) Among adults living with HIV in the United States, between 20% and 40% are affected by depression. Depression negatively affects retention in care, antiretroviral (ART) adherence, sustained viral suppression, and survival. The majority of HIV patients with a depressive disorder also have one or more co-existing anxiety, post-traumatic stress, alcohol, or substance use disorders. These co-occurring disorders both complicate depression treatment and, if left untreated, represent additional important barriers to HIV treatment. To comprehensively address the psychiatric barriers to HIV care engagement, depression treatment interventions must be flexible enough to also address these psychiatric comorbidities. Standard pharmacological and psychotherapeutic interventions for depression, anxiety, PTSD, and substance use are effective among people with HIV.36-40 However, training interventionists in multiple protocols for multiple diagnoses is labor-intensive and leads to disconnects in treatment. As an alternative, recent advances in transdiagnostic interventions offer a promising unified framework for comprehensively addressing psychiatric comorbidity while enhancing HIV care engagement. Transdiagnostic treatment approaches capitalize on the common elements in interventions for depression, anxiety, PTSD, and substance use to offer tailored, integrated treatment to individuals presenting with any combination of the disorders. One such proven transdiagnostic intervention, the Common Elements Treatment Approach, or CETA, is based on the elements of cognitive behavioral therapy common to treatments for depression, anxiety, PTSD, and substance use disorders. CETA was developed to be delivered in low-income countries by supervised lay health workers, and has demonstrated efficacy in improving depression, anxiety, and PTSD among survivors of trauma in Thailand and Iraq; it has further been adopted for community health roll-out by the state of Washington. CETA has not previously been adapted for the particular needs of people living with HIV or specifically to address HIV care engagement. However, CETA is ideally positioned for this purpose because of its unified approach to treating psychiatric comorbidity, the ease of integrating additional cognitive behavioral content relating to HIV care engagement, and its design for delivery by non-specialists. We propose to adapt CETA for the particular needs of adults receiving HIV care in the US and pilot-test the adapted intervention to assess acceptability, feasibility, fidelity, and preliminary indications of impact. We hypothesize that the adapted CETA intervention will be acceptable to patients and providers, will prove feasible to integrate in a busy HIV primary care setting, will be delivered with fidelity, and will demonstrate preliminary indications of impact in improving HIV and mental health outcomes. This proposal will generate critical evidence to guide the design of a full-scale RCT to test the effectiveness of the adapted CETA protocol in improving HIV treatment and mental health outcomes for this vulnerable population.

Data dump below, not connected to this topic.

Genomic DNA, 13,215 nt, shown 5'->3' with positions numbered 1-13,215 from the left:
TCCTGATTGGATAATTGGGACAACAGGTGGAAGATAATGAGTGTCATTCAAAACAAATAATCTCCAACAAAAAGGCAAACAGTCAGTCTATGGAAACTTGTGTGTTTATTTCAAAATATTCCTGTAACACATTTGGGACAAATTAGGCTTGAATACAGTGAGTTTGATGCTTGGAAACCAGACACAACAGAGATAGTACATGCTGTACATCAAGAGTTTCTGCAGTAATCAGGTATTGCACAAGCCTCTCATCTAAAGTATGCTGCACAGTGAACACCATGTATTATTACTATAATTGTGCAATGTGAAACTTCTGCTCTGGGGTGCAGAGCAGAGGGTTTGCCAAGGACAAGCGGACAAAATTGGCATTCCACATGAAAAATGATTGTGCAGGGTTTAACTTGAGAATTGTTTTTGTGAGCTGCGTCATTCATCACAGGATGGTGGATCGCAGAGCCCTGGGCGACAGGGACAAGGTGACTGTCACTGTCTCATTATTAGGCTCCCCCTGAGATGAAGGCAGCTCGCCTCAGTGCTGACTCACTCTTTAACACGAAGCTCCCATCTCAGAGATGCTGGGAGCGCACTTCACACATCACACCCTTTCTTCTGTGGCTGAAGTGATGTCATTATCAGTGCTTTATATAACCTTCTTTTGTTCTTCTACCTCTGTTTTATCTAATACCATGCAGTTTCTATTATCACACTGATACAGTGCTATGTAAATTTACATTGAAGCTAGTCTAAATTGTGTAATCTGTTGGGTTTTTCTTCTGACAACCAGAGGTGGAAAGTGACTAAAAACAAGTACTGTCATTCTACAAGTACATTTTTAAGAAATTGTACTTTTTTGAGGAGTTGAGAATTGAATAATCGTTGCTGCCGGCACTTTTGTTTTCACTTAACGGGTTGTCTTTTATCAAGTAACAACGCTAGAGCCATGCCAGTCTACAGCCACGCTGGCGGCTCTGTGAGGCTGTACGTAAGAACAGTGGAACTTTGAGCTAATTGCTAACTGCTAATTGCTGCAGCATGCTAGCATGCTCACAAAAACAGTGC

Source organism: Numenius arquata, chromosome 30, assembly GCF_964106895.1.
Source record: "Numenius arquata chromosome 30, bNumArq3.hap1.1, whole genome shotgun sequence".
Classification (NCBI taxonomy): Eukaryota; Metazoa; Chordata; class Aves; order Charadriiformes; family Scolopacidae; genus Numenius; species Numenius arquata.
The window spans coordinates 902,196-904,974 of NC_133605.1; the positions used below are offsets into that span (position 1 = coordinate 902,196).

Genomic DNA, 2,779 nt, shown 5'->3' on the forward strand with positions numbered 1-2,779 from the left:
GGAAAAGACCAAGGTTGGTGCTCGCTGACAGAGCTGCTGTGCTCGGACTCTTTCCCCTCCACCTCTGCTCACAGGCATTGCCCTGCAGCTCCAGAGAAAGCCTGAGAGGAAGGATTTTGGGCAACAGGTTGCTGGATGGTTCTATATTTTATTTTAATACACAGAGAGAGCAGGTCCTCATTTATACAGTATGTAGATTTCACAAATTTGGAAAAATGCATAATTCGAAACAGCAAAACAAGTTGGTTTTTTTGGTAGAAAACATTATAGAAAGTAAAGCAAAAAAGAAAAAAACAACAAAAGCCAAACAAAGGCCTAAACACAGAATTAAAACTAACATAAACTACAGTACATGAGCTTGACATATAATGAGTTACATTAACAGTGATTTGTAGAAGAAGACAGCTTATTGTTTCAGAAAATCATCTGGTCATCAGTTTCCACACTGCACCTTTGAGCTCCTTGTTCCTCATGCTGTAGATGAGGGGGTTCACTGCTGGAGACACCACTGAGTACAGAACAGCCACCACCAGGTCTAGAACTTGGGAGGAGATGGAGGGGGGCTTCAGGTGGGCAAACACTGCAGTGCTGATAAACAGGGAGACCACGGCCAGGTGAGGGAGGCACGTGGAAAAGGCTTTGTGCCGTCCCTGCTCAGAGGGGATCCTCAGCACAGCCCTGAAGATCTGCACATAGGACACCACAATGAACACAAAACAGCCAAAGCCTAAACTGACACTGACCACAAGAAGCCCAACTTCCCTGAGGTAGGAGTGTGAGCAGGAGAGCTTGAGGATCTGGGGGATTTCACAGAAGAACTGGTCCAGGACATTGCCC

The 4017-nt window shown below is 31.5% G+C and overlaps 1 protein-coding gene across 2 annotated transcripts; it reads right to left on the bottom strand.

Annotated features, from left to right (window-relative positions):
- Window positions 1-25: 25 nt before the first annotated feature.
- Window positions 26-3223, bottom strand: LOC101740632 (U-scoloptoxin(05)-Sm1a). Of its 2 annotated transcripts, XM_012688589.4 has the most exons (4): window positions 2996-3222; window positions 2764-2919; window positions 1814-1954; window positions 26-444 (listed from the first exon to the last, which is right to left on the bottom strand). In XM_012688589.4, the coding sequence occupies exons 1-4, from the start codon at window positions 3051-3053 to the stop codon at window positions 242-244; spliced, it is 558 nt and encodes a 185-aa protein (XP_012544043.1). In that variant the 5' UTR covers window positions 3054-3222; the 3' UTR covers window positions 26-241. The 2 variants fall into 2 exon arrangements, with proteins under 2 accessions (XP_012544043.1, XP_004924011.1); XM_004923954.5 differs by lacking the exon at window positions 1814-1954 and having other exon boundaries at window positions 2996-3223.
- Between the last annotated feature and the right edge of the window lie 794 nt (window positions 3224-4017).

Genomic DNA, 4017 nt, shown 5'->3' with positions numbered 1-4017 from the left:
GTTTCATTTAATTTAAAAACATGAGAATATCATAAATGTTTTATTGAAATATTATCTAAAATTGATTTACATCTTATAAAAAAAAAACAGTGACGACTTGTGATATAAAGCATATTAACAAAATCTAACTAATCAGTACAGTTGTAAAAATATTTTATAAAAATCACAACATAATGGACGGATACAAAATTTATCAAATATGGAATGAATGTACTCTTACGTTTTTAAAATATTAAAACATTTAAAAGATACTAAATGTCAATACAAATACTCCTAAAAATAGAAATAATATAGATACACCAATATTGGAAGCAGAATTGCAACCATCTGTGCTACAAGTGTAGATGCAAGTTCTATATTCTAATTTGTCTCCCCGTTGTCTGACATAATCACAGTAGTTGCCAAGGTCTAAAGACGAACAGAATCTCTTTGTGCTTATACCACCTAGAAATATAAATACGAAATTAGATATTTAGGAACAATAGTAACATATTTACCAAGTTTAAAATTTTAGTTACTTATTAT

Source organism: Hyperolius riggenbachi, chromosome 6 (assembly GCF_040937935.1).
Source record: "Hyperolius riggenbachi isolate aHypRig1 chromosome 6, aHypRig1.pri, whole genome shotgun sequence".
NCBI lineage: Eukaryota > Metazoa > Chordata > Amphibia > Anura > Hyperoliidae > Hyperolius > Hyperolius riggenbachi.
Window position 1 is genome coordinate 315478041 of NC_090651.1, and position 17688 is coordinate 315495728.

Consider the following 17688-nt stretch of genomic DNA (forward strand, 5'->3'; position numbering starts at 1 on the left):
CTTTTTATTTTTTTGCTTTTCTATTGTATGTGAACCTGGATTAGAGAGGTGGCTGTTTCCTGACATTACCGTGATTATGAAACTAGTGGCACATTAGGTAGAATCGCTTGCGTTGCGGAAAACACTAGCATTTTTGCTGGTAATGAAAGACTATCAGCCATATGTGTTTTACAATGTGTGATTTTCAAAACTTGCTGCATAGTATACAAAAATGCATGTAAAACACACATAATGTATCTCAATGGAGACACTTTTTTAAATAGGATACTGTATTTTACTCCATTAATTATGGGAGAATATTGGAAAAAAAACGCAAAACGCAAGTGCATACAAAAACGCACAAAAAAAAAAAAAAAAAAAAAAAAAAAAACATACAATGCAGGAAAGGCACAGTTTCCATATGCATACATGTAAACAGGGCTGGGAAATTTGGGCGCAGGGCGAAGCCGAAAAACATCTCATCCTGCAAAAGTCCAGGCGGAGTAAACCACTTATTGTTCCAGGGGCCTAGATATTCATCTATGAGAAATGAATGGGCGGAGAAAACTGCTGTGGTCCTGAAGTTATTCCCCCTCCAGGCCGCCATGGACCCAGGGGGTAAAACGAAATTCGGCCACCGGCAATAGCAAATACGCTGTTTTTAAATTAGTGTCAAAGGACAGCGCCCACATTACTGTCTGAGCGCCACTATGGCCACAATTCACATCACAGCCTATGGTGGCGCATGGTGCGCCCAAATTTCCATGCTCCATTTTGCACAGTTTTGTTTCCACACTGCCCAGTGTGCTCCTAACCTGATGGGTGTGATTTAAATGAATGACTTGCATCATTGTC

This project will adapt and pilot a flexible mental health intervention ? the Common Elements Treatment Approach (CETA) ? to use a unified approach to address depression, anxiety, post-traumatic stress and substance use among people living with HIV while simultaneously supporting HIV care engagement. Psychiatric comorbidity is very common in this population and negatively affects engagement in care, yet is poorly addressed by existing interventions. The adapted CETA intervention holds considerable promise to successfully address both psychiatric comorbidity and HIV care engagement among people living with HIV.